April 20, 2022 By Powell Quiring 3 min read

How to start monitoring your infrastructure using IBM Cloud Monitoring.

The foundation of continuous software improvement is measurement. Businesses have found that additional latency will affect customer satisfaction and sales. What are the latencies observed by your customers? Are servers overloaded? Underloaded? How do you know if you do not measure? A proven way to improve the services you provide is to choose metrics that are affecting your business and measure, observe and improve over time.

IBM Cloud has great out-of-the-box support for observing account resources in real-time. As an example, enable platform metrics in the same region as an existing VPC. Open a VPC Virtual Server Instance and look at the Monitoring preview:

Click on Launch monitoring to see a comprehensive metrics view focused on the instance:

Metrics can also be collected in application source code. A monitoring agent process running on the same VPC instance as the application will push the metrics to the IBM Cloud Monitoring instance. The following example was implemented on a Linux host:

In the diagram, notice the following:

  1. Program example.py is running on a VPC instance.
  2. Program sends StatsD metrics to the agent.
  3. Agent scrapes Prometheus metrics from the program.
  4. Monitoring agent sends metrics to the Monitoring instance.

You can find a companion repository that contains the source code for Python examples and instructions for creating the resources.

The Monitoring agent is a StatsD server and can be configured as a Prometheus forwarder. Modern programming languages have open-source libraries for both the StatsD client and Prometheus client exporter. For Python, check out the following:

Most programs will use either Prometheus or StatsD, but the code example.py has both:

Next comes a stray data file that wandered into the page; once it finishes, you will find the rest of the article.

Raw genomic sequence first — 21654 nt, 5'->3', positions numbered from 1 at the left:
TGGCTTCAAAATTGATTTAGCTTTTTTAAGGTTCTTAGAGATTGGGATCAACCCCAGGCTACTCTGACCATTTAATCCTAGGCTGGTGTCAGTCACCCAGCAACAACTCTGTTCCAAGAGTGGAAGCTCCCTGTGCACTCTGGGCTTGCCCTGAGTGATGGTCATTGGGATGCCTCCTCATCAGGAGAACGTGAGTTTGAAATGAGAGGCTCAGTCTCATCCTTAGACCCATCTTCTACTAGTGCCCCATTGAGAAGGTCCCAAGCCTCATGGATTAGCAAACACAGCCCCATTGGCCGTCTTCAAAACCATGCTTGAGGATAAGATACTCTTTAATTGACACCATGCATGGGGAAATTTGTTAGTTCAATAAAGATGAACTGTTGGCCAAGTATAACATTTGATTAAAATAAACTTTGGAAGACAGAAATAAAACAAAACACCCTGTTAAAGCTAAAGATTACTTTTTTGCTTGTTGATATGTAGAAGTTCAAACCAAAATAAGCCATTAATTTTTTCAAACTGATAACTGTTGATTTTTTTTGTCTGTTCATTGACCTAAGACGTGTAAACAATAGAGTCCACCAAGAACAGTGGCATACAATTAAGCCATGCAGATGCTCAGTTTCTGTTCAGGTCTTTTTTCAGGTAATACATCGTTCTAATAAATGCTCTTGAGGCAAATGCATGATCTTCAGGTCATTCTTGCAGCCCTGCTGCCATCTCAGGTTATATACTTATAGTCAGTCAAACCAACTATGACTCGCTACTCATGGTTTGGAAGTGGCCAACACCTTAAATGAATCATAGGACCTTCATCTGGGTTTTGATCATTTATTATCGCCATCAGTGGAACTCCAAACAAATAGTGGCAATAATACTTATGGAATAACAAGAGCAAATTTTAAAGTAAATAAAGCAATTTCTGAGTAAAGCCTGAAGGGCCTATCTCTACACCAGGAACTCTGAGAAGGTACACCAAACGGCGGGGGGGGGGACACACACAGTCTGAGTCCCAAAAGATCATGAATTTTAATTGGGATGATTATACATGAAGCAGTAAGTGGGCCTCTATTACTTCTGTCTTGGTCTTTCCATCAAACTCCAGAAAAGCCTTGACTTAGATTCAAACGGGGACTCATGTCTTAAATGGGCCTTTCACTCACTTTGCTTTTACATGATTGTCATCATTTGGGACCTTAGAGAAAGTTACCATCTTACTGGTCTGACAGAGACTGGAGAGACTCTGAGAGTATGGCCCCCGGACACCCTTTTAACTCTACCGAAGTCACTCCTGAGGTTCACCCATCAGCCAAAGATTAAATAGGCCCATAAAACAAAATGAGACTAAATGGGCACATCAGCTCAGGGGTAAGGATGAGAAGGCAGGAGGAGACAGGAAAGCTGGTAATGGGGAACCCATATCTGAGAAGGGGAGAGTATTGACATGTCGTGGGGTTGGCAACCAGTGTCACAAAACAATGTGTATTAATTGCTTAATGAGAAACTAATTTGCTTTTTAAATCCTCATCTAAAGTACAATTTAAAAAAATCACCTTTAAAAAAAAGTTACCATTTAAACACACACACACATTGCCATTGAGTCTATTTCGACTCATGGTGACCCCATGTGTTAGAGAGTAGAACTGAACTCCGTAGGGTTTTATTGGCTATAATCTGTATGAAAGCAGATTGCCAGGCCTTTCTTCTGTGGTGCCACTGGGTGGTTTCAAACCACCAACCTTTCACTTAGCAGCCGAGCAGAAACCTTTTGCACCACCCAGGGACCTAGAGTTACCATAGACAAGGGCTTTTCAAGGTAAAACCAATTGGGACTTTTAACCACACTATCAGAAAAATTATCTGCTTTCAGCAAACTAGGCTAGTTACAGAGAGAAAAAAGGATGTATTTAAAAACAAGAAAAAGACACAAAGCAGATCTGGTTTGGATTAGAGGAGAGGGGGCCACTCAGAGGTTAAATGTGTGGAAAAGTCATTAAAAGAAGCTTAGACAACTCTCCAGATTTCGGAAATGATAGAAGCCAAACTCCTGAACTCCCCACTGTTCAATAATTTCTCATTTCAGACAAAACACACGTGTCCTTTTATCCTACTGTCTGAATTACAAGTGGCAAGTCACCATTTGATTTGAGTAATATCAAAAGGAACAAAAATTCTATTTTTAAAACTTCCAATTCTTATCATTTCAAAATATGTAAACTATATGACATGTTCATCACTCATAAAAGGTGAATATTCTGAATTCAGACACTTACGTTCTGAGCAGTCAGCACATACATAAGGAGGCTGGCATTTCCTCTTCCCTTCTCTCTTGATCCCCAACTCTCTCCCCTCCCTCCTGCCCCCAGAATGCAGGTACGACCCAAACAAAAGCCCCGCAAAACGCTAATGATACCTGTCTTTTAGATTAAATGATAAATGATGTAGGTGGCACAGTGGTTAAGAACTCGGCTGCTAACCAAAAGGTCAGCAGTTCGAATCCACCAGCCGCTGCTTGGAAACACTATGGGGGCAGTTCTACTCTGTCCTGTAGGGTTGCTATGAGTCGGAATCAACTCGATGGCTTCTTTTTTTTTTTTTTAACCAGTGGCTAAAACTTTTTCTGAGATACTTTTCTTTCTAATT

h = prometheus_client.Histogram('custom_histogram', 'application prometheus example', buckets=buckets)
statsd = statsd.StatsClient()

@ h.time()
def prometheus_example(i):
  ... # do somethng

def statsd_example(i):
  ... # do somethng

The Python annotations @h.time() and @statsd.timer("custom_timing") can be prepended to a function and will capture the execution time as a metric. The metrics can then be visualized in the Monitoring instance. Here is a snapshot from the example:

Prometheus exporters

There are open-source Prometheus exporters that can be installed on the VPC instance to gather metrics directly from the environment. These can be installed on the instance and configured to be scraped/forwarded by the dragent:

The node_exporter can capture some addition metrics directly from the VPC instance operating system (NFS metrics, for example).

The statsd_exporter will capture additional timing quantiles and acceptable error metrics. 

Application dashboard

I put together the dashboard to monitor my application:


The App latency outlier in my dashboard looks like a problem that I need to look into. The Monitoring service supports alerts to notify my team of these anomalies:

The repository explains how to create the alert.

Try it yourself

Start monitoring your infrastructure using the IBM Cloud Monitoring service. Create custom metrics to get visibility into your software. Be alerted when systems are not in your defined parameters. Continuously improve outcomes by observing metrics over time and driving change.

The source code for this blog post can be found here, along with instructions.

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